I quietly celebrated New Year’s Eve at home this year. But it suited me. I hope that you had fun with your celebrations. I wish you all the best for 2012: health, peace, love, success and happiness. What are your resolutions? I do not take resolutions per se. Instead, I set overall goals.
With the birth of my son last spring, 2011 was a big year both emotionally and physically. I needed a break, which is why I blogged less over the last two months. I took this time to rest, but also to analyze what I did so far, how to balance life/work and to explore what I want to accomplish next. I still have to figure out the details, but I have a better idea of what’s next for me on a professional level. And it involves blogging, curating and inspiring people. Let’s chat more often in 2012! In the meantime, enjoy what’s left of the Holiday season with your loved on. This is what I will be doing.
Although my baby was old enough to drink water from the faucet, I continued to boil the water to prepare his infant formula because of the poor condition of the city water pipes. Montreal is slowing replacing our water system but the process will take a long time. But I wanted to make it easier on me. This is why I bought a Brita water filter pitcher. I am happy that I did.
I selected the Slim pitcher (5-cups) since it contains more than what I need to feed my baby. What I did not expect was that my husband and I would also use it. We found that it improves the taste of our water. And the fact that it is their smaller pitcher is not a problem since it roughly takes half a minute to filter the entire pitcher. Plus, having a small pitcher leaves more room in my fridge.
+ Brita Slim Water Filter Pitcher $12.59 CAD at Canadian Tire
+ Brita Slim Water Filter Pitcher $9.54 USD at Lowe’s
I wanted to get my own drinking jars ever since I drank a latte served in a drinking jar at Griffintown Cafe. I have been so busy since the start of the year that I did not had the time to shop for them. It just happened that I found them while I passed the kitchen aisles of the Canadian Tire.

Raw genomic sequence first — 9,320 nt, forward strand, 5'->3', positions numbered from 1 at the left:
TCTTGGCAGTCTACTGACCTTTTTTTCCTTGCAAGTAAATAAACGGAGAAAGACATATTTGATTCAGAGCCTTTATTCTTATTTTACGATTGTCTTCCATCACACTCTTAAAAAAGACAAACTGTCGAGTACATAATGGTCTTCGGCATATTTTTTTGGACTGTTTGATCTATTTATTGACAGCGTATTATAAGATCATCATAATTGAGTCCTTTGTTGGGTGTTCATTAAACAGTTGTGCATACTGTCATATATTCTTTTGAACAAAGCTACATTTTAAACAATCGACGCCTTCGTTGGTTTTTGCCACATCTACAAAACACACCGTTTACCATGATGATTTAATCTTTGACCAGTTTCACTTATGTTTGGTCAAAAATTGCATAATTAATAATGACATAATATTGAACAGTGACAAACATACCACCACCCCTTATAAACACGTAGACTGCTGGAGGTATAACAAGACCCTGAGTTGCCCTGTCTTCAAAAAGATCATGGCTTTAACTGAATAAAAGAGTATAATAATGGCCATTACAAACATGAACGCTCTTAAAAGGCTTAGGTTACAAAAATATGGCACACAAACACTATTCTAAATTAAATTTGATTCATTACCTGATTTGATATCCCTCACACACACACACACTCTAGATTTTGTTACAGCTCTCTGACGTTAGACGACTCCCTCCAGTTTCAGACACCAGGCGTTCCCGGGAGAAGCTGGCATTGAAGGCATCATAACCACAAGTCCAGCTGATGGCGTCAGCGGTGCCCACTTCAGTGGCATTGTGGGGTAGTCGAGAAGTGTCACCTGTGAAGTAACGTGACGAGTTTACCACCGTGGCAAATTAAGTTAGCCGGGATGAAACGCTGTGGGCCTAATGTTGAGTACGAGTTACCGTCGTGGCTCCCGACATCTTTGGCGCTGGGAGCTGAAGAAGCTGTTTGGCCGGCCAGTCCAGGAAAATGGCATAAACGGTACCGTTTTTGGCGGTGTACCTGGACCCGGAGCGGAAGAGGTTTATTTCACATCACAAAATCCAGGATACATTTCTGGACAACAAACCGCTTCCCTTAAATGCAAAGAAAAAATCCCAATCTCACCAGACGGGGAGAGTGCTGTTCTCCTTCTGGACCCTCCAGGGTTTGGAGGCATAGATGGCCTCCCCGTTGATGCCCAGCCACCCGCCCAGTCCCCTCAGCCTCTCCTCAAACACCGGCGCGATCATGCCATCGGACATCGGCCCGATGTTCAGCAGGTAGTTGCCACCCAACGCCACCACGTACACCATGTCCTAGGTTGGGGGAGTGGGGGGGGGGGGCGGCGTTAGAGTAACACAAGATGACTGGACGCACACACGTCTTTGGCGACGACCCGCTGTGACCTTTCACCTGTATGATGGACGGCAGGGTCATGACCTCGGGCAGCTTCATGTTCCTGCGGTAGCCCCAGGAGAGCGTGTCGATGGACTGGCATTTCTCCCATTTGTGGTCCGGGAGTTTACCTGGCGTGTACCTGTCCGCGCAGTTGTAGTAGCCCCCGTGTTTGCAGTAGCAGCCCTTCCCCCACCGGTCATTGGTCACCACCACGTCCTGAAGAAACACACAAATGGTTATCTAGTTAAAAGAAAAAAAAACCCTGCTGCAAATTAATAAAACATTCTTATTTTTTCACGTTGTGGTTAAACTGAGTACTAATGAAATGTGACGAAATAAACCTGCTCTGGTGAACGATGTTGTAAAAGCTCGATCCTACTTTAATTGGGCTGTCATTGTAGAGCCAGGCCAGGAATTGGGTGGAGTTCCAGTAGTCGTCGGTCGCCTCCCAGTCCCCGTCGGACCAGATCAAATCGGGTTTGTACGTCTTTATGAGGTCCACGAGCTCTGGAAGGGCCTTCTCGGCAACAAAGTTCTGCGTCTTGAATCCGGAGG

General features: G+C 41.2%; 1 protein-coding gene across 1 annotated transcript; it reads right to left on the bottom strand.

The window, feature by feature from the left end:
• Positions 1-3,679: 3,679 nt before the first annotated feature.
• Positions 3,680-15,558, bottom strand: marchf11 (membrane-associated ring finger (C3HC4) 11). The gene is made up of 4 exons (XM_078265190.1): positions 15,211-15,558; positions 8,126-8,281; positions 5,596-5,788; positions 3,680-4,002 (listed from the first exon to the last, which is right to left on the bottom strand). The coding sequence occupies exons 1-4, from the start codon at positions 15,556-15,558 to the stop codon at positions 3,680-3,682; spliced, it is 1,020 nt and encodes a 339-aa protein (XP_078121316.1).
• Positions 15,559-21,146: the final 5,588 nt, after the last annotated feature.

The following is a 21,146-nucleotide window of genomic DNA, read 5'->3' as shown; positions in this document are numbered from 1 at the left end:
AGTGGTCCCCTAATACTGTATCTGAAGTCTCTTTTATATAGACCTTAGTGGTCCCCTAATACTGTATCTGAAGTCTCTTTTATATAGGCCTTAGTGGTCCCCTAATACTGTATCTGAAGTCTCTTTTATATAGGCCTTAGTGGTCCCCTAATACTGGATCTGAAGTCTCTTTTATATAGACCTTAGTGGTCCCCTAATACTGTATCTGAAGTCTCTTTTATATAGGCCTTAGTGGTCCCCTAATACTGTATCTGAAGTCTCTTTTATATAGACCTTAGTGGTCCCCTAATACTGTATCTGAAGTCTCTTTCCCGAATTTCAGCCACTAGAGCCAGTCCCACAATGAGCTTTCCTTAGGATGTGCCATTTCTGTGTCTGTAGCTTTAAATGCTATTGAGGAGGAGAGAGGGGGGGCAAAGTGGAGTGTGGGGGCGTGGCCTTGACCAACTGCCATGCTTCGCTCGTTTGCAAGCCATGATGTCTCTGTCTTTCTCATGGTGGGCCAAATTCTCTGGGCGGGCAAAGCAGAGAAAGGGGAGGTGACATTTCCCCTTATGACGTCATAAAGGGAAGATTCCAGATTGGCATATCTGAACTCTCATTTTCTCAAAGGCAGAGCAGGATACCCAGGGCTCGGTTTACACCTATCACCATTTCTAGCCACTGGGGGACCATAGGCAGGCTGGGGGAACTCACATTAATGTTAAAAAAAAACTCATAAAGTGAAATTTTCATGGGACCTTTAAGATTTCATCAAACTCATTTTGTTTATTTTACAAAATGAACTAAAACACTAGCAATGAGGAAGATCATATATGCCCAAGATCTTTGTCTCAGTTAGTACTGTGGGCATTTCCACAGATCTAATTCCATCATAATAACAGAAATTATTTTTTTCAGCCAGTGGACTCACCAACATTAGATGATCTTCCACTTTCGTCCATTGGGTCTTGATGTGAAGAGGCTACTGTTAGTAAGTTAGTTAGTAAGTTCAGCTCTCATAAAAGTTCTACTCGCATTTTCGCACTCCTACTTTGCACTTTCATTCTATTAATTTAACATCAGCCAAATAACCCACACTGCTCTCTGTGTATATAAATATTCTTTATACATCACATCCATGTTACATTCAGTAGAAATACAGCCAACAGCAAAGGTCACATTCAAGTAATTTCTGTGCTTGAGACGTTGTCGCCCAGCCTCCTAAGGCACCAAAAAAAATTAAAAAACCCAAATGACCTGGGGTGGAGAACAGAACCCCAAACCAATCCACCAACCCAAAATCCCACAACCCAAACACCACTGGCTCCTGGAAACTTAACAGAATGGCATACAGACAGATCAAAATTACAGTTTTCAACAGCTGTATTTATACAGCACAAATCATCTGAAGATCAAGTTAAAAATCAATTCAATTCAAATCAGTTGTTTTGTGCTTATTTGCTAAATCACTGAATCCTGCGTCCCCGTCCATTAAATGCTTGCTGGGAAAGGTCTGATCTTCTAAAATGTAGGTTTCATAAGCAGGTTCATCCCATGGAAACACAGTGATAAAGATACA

I bought a pair to see if they work nicely with our Nespresso machine. As I arrived home, I noticed it is written on the jar that it is not for hot beverages. But they look exactly the same. I guess that means that I am due for a delicious brunch at Griffintown Cafe soon to see if they are exactly the same. This time, I will try one of their eggs Benedict.
Tea and coffee connoisseurs don’t usually have to look too far to find a gourmet fix. But for those of us who prefer a cup of something sweeter, San Francisco-based Ticket Kitchen has elevated hot chocolate with refined ingredients and party-perfect packaging – and you don’t have to travel all the way to California to get it.
Handmade with fine French chocolate, their Ticket Sticks are cleverly designed as individual indulgences: just swirl a block into 6-8 ounces of steaming milk and start sipping. In addition to a signature French dark chocolate, be sure to try the Three-Chili Ticket Stick, which features a three-pepper blend of chipotle, ancho and cayenne California chili peppers for a sweet and spicy flavour.
Both varieties are available in “entertaining packs” (shown at top) with enough chocolate blocks for twelve servings. This is a perfect dessert alternative for winter parties or afternoon get-togethers. Check out their Parties & Printables section for adorable labels you can customize for your gathering and creative party ideas.
If you’re planning a slightly smaller gathering, the personalized silverplate spoon is a thoughtful gesture. The spoon can be stamped with a special message that reveals itself when the chocolate melts. You could also personalize the spoons as a thoughtful bridal shower or wedding gift.
+ Three-Chili Hot Chocolate on a Stick, Service for 4$15 USD at Ticket Kitchen
+ French Dark Hot Chocolate on a Stick, Entertaining 12 Pack $43 USD
+ French Dark Hot Chocolate on a Stick, Service for 2$7.50 USD
+ Personalized Hot Chocolate Silverplate Spoon $37 USD
+ via Creature Comforts